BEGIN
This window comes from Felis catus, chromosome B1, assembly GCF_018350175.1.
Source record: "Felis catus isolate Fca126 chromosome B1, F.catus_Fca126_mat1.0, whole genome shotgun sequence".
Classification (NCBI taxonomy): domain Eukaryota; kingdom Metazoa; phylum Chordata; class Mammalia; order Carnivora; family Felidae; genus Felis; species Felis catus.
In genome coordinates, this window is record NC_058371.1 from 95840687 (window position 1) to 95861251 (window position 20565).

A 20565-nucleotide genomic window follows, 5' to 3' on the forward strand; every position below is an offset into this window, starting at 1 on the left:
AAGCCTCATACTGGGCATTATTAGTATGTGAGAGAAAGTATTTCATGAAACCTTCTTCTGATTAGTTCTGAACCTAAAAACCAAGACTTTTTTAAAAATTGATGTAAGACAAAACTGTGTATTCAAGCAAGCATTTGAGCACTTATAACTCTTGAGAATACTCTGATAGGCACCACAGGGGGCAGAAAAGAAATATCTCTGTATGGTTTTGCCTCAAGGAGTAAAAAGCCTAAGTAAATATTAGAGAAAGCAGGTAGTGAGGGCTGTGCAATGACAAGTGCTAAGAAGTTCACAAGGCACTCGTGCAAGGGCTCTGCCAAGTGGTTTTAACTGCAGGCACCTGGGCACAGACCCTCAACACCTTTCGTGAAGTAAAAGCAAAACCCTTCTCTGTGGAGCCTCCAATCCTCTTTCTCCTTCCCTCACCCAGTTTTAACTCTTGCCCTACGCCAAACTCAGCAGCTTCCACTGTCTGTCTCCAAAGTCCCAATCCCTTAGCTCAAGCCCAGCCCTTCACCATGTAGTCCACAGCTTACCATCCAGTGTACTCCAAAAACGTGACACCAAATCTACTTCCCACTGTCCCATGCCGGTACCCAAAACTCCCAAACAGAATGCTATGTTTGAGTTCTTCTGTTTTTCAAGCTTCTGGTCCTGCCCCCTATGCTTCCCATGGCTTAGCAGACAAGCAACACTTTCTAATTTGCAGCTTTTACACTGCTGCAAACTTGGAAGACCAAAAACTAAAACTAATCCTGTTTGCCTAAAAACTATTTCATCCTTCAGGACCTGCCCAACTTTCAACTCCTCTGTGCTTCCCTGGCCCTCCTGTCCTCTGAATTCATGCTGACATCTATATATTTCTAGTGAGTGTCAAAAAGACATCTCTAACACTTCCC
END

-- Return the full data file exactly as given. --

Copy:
This window comes from Felis catus, chromosome B1, assembly GCF_018350175.1.
Source record: "Felis catus isolate Fca126 chromosome B1, F.catus_Fca126_mat1.0, whole genome shotgun sequence".
Classification (NCBI taxonomy): domain Eukaryota; kingdom Metazoa; phylum Chordata; class Mammalia; order Carnivora; family Felidae; genus Felis; species Felis catus.
In genome coordinates, this window is record NC_058371.1 from 95840687 (window position 1) to 95861251 (window position 20565).

A 20565-nucleotide genomic window follows, 5' to 3' on the forward strand; every position below is an offset into this window, starting at 1 on the left:
AAGCCTCATACTGGGCATTATTAGTATGTGAGAGAAAGTATTTCATGAAACCTTCTTCTGATTAGTTCTGAACCTAAAAACCAAGACTTTTTTAAAAATTGATGTAAGACAAAACTGTGTATTCAAGCAAGCATTTGAGCACTTATAACTCTTGAGAATACTCTGATAGGCACCACAGGGGGCAGAAAAGAAATATCTCTGTATGGTTTTGCCTCAAGGAGTAAAAAGCCTAAGTAAATATTAGAGAAAGCAGGTAGTGAGGGCTGTGCAATGACAAGTGCTAAGAAGTTCACAAGGCACTCGTGCAAGGGCTCTGCCAAGTGGTTTTAACTGCAGGCACCTGGGCACAGACCCTCAACACCTTTCGTGAAGTAAAAGCAAAACCCTTCTCTGTGGAGCCTCCAATCCTCTTTCTCCTTCCCTCACCCAGTTTTAACTCTTGCCCTACGCCAAACTCAGCAGCTTCCACTGTCTGTCTCCAAAGTCCCAATCCCTTAGCTCAAGCCCAGCCCTTCACCATGTAGTCCACAGCTTACCATCCAGTGTACTCCAAAAACGTGACACCAAATCTACTTCCCACTGTCCCATGCCGGTACCCAAAACTCCCAAACAGAATGCTATGTTTGAGTTCTTCTGTTTTTCAAGCTTCTGGTCCTGCCCCCTATGCTTCCCATGGCTTAGCAGACAAGCAACACTTTCTAATTTGCAGCTTTTACACTGCTGCAAACTTGGAAGACCAAAAACTAAAACTAATCCTGTTTGCCTAAAAACTATTTCATCCTTCAGGACCTGCCCAACTTTCAACTCCTCTGTGCTTCCCTGGCCCTCCTGTCCTCTGAATTCATGCTGACATCTATATATTTCTAGTGAGTGTCAAAAAGACATCTCTAACACTTCCC